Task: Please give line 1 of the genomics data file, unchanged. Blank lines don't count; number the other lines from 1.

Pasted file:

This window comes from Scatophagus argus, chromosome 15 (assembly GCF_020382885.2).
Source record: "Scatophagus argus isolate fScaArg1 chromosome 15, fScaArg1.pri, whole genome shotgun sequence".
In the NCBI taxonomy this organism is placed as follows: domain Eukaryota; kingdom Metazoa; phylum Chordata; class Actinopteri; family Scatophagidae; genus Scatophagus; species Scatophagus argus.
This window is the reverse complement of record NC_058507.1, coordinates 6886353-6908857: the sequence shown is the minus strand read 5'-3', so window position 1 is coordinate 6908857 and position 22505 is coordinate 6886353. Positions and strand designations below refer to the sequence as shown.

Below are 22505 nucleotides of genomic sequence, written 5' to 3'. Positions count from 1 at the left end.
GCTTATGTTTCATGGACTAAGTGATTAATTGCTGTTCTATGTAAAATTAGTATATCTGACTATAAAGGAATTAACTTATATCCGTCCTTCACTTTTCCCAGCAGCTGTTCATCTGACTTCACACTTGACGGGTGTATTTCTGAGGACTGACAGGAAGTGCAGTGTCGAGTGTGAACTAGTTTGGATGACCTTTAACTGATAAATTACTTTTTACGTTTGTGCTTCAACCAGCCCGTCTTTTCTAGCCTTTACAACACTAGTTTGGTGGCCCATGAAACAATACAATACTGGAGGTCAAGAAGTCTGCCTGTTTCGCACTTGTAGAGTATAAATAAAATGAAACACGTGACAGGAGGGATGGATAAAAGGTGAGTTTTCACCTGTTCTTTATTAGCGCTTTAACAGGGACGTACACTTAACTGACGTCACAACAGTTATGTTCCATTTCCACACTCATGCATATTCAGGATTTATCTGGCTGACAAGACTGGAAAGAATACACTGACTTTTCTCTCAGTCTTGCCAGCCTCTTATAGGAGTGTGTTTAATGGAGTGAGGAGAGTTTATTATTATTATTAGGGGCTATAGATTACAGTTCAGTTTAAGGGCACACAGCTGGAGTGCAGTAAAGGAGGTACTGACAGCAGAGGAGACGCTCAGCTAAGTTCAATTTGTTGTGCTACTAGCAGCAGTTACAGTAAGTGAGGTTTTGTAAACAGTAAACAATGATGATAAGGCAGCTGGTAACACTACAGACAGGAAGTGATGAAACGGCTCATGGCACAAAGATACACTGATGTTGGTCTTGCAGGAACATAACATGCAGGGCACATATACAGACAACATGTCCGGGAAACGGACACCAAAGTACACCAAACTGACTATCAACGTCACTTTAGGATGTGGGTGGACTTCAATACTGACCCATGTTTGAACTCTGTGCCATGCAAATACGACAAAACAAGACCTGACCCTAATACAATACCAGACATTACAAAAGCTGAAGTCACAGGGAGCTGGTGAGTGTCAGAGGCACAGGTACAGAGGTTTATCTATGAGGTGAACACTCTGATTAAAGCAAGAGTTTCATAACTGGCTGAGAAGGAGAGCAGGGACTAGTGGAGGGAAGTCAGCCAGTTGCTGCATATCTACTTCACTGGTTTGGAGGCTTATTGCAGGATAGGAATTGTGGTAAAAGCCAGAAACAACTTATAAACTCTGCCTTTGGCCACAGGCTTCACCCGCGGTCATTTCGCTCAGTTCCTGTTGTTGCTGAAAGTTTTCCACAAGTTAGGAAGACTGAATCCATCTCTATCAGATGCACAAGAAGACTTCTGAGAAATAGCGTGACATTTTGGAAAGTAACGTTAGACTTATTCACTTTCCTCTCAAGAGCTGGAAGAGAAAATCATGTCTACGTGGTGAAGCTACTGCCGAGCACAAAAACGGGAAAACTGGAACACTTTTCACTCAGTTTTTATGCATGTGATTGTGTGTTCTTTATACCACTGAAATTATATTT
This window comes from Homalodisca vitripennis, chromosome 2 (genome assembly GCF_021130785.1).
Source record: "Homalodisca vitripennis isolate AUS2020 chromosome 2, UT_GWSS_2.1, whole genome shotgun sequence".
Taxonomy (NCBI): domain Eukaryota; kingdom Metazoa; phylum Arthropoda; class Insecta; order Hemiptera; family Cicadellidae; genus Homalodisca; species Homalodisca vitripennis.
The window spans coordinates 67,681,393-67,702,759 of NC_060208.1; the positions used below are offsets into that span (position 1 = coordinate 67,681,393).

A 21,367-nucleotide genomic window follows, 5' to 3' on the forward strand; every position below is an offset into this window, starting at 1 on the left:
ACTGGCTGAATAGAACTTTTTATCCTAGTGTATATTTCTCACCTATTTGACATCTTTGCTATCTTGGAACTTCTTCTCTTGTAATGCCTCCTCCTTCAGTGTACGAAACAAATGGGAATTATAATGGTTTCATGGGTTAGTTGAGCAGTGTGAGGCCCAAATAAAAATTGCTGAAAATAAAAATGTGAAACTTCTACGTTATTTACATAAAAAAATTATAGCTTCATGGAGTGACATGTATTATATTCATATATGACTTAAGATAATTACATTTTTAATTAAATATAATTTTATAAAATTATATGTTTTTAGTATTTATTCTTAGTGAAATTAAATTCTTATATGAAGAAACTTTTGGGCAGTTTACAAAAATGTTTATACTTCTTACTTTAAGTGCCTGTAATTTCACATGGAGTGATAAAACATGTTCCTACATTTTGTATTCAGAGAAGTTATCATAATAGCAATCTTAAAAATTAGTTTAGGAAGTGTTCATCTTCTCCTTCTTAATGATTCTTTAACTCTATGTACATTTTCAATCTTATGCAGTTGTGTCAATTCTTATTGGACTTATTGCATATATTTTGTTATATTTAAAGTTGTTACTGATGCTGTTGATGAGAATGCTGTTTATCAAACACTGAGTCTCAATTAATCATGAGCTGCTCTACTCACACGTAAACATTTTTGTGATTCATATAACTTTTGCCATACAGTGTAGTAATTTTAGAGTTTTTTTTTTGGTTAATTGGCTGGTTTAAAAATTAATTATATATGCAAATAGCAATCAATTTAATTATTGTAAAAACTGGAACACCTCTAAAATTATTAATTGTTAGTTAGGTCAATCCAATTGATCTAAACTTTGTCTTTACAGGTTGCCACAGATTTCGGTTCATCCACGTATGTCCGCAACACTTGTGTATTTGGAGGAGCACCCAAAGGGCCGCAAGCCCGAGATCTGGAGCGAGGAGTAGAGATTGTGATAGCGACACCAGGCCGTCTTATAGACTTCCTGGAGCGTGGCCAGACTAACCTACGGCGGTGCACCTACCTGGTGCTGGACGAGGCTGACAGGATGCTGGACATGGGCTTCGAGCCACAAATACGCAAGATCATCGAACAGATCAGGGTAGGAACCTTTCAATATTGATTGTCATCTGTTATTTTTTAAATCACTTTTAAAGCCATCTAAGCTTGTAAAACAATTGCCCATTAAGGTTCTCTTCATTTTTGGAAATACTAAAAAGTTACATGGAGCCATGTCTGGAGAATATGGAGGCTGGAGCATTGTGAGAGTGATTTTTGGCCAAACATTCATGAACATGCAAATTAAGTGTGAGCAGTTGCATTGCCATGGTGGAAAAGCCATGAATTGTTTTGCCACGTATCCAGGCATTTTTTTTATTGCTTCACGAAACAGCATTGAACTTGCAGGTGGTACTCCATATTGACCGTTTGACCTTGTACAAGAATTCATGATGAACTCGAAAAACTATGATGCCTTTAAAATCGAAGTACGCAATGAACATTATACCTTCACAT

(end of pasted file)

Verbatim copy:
This window comes from Scatophagus argus, chromosome 15 (assembly GCF_020382885.2).